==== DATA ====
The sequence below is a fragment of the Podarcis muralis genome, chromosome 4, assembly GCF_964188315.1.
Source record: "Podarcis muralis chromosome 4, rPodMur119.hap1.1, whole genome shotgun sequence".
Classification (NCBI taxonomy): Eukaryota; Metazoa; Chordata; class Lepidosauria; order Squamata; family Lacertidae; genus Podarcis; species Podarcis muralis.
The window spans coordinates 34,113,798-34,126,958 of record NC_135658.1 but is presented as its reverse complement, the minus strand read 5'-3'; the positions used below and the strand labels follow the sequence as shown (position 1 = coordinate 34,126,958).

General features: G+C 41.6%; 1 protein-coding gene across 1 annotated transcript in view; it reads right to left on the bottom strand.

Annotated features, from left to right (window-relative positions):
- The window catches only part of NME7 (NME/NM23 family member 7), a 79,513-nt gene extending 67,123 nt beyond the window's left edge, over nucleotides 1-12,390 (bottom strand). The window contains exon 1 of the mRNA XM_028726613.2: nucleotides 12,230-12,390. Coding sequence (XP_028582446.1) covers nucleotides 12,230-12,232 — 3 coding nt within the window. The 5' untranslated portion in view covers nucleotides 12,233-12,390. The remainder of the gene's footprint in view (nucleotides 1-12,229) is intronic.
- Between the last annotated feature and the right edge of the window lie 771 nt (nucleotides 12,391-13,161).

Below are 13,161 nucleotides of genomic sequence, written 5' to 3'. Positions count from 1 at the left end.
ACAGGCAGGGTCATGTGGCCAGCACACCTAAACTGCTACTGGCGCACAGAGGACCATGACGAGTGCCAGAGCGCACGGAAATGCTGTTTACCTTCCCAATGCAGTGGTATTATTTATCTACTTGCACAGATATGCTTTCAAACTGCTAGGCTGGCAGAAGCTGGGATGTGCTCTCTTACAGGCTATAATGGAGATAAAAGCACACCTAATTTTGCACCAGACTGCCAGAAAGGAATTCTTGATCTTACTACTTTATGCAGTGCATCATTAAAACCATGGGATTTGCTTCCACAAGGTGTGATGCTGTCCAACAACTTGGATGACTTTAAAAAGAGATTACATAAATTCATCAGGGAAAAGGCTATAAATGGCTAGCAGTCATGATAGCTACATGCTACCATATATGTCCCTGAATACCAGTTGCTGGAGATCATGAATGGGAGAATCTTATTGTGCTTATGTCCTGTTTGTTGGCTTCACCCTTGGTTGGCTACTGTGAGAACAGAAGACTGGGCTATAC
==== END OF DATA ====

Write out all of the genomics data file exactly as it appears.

The sequence below is a fragment of the Podarcis muralis genome, chromosome 4, assembly GCF_964188315.1.
Source record: "Podarcis muralis chromosome 4, rPodMur119.hap1.1, whole genome shotgun sequence".
Classification (NCBI taxonomy): Eukaryota; Metazoa; Chordata; class Lepidosauria; order Squamata; family Lacertidae; genus Podarcis; species Podarcis muralis.
The window spans coordinates 34,113,798-34,126,958 of record NC_135658.1 but is presented as its reverse complement, the minus strand read 5'-3'; the positions used below and the strand labels follow the sequence as shown (position 1 = coordinate 34,126,958).

General features: G+C 41.6%; 1 protein-coding gene across 1 annotated transcript in view; it reads right to left on the bottom strand.

Annotated features, from left to right (window-relative positions):
- The window catches only part of NME7 (NME/NM23 family member 7), a 79,513-nt gene extending 67,123 nt beyond the window's left edge, over nucleotides 1-12,390 (bottom strand). The window contains exon 1 of the mRNA XM_028726613.2: nucleotides 12,230-12,390. Coding sequence (XP_028582446.1) covers nucleotides 12,230-12,232 — 3 coding nt within the window. The 5' untranslated portion in view covers nucleotides 12,233-12,390. The remainder of the gene's footprint in view (nucleotides 1-12,229) is intronic.
- Between the last annotated feature and the right edge of the window lie 771 nt (nucleotides 12,391-13,161).

Below are 13,161 nucleotides of genomic sequence, written 5' to 3'. Positions count from 1 at the left end.
ACAGGCAGGGTCATGTGGCCAGCACACCTAAACTGCTACTGGCGCACAGAGGACCATGACGAGTGCCAGAGCGCACGGAAATGCTGTTTACCTTCCCAATGCAGTGGTATTATTTATCTACTTGCACAGATATGCTTTCAAACTGCTAGGCTGGCAGAAGCTGGGATGTGCTCTCTTACAGGCTATAATGGAGATAAAAGCACACCTAATTTTGCACCAGACTGCCAGAAAGGAATTCTTGATCTTACTACTTTATGCAGTGCATCATTAAAACCATGGGATTTGCTTCCACAAGGTGTGATGCTGTCCAACAACTTGGATGACTTTAAAAAGAGATTACATAAATTCATCAGGGAAAAGGCTATAAATGGCTAGCAGTCATGATAGCTACATGCTACCATATATGTCCCTGAATACCAGTTGCTGGAGATCATGAATGGGAGAATCTTATTGTGCTTATGTCCTGTTTGTTGGCTTCACCCTTGGTTGGCTACTGTGAGAACAGAAGACTGGGCTATAC